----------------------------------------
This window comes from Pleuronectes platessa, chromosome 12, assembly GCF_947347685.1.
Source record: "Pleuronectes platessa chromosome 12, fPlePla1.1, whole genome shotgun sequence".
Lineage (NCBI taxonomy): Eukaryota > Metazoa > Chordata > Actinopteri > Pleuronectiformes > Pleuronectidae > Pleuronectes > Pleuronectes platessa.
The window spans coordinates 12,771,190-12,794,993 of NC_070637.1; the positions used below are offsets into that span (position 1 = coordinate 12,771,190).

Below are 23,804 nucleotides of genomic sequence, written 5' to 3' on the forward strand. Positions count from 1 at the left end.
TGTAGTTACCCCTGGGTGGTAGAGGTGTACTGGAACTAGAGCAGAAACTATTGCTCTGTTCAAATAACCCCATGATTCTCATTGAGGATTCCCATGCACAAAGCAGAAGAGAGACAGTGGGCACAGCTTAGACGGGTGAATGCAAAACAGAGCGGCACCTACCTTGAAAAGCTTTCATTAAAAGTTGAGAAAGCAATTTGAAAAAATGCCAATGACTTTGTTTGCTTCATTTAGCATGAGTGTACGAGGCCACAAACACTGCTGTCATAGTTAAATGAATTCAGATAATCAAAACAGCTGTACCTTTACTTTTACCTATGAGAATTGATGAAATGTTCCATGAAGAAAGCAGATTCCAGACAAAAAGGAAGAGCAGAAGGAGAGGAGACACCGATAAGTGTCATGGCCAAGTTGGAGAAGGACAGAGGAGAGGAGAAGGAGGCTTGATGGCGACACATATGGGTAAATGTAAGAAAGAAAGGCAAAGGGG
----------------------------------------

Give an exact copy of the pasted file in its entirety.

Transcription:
This window comes from Pleuronectes platessa, chromosome 12, assembly GCF_947347685.1.
Source record: "Pleuronectes platessa chromosome 12, fPlePla1.1, whole genome shotgun sequence".
Lineage (NCBI taxonomy): Eukaryota > Metazoa > Chordata > Actinopteri > Pleuronectiformes > Pleuronectidae > Pleuronectes > Pleuronectes platessa.
The window spans coordinates 12,771,190-12,794,993 of NC_070637.1; the positions used below are offsets into that span (position 1 = coordinate 12,771,190).

Below are 23,804 nucleotides of genomic sequence, written 5' to 3' on the forward strand. Positions count from 1 at the left end.
TGTAGTTACCCCTGGGTGGTAGAGGTGTACTGGAACTAGAGCAGAAACTATTGCTCTGTTCAAATAACCCCATGATTCTCATTGAGGATTCCCATGCACAAAGCAGAAGAGAGACAGTGGGCACAGCTTAGACGGGTGAATGCAAAACAGAGCGGCACCTACCTTGAAAAGCTTTCATTAAAAGTTGAGAAAGCAATTTGAAAAAATGCCAATGACTTTGTTTGCTTCATTTAGCATGAGTGTACGAGGCCACAAACACTGCTGTCATAGTTAAATGAATTCAGATAATCAAAACAGCTGTACCTTTACTTTTACCTATGAGAATTGATGAAATGTTCCATGAAGAAAGCAGATTCCAGACAAAAAGGAAGAGCAGAAGGAGAGGAGACACCGATAAGTGTCATGGCCAAGTTGGAGAAGGACAGAGGAGAGGAGAAGGAGGCTTGATGGCGACACATATGGGTAAATGTAAGAAAGAAAGGCAAAGGGG